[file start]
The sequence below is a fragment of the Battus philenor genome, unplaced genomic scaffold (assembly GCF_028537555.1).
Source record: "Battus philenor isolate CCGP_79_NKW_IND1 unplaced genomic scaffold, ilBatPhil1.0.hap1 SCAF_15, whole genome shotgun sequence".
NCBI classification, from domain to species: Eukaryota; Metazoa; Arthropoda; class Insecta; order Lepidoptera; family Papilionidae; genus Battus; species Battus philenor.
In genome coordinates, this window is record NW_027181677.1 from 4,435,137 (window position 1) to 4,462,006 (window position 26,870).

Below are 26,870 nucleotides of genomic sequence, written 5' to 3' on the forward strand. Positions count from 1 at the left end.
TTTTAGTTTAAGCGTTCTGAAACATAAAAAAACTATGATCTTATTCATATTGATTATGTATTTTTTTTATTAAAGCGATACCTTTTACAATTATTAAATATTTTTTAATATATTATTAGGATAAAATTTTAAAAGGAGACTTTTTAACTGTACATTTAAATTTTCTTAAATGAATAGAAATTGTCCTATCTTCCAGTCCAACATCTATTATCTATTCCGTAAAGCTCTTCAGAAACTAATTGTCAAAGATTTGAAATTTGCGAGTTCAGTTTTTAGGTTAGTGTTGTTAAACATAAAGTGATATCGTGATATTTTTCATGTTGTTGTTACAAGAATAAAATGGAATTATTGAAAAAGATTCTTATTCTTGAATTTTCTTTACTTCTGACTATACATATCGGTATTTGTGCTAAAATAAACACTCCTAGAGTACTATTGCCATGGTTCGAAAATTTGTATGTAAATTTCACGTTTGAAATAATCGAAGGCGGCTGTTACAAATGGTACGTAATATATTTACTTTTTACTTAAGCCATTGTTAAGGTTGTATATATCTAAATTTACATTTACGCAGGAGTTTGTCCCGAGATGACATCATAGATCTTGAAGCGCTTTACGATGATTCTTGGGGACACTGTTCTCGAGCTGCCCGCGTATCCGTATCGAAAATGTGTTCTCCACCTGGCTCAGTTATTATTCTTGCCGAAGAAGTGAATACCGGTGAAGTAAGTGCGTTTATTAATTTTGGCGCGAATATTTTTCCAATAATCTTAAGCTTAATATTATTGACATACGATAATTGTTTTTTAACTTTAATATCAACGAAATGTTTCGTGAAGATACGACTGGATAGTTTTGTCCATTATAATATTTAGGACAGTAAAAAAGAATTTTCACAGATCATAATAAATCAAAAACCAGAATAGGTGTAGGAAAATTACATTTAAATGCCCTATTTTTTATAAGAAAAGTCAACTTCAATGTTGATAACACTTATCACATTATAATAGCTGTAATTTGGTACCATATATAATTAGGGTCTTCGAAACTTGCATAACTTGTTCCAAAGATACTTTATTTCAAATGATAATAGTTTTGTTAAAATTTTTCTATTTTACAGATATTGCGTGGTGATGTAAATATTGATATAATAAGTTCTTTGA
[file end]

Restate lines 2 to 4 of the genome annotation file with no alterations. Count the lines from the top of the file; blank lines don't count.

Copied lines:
Source record: "Battus philenor isolate CCGP_79_NKW_IND1 unplaced genomic scaffold, ilBatPhil1.0.hap1 SCAF_15, whole genome shotgun sequence".
NCBI classification, from domain to species: Eukaryota; Metazoa; Arthropoda; class Insecta; order Lepidoptera; family Papilionidae; genus Battus; species Battus philenor.
In genome coordinates, this window is record NW_027181677.1 from 4,435,137 (window position 1) to 4,462,006 (window position 26,870).